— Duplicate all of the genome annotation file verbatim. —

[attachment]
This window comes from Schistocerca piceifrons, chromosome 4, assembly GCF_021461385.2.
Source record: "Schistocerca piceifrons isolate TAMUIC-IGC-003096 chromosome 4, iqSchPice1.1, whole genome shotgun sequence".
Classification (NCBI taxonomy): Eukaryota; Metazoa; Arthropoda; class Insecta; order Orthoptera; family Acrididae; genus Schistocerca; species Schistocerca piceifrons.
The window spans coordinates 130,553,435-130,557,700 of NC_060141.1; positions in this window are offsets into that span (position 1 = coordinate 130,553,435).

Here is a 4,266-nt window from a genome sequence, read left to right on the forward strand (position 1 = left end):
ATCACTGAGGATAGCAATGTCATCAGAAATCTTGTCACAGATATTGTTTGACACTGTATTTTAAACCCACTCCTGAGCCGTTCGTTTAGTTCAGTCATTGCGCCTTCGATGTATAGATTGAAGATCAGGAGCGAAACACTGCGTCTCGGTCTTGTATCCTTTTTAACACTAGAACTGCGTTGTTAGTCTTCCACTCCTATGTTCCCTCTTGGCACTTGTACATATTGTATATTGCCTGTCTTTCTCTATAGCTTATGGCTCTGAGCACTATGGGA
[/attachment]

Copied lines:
This window comes from Schistocerca piceifrons, chromosome 4, assembly GCF_021461385.2.
Source record: "Schistocerca piceifrons isolate TAMUIC-IGC-003096 chromosome 4, iqSchPice1.1, whole genome shotgun sequence".
Classification (NCBI taxonomy): Eukaryota; Metazoa; Arthropoda; class Insecta; order Orthoptera; family Acrididae; genus Schistocerca; species Schistocerca piceifrons.
The window spans coordinates 130,553,435-130,557,700 of NC_060141.1; positions in this window are offsets into that span (position 1 = coordinate 130,553,435).

Here is a 4,266-nt window from a genome sequence, read left to right on the forward strand (position 1 = left end):
ATCACTGAGGATAGCAATGTCATCAGAAATCTTGTCACAGATATTGTTTGACACTGTATTTTAAACCCACTCCTGAGCCGTTCGTTTAGTTCAGTCATTGCGCCTTCGATGTATAGATTGAAGATCAGGAGCGAAACACTGCGTCTCGGTCTTGTATCCTTTTTAACACTAGAACTGCGTTGTTAGTCTTCCACTCCTATGTTCCCTCTTGGCACTTGTACATATTGTATATTGCCTGTCTTTCTCTATAGCTTATGGCTCTGAGCACTATGGGA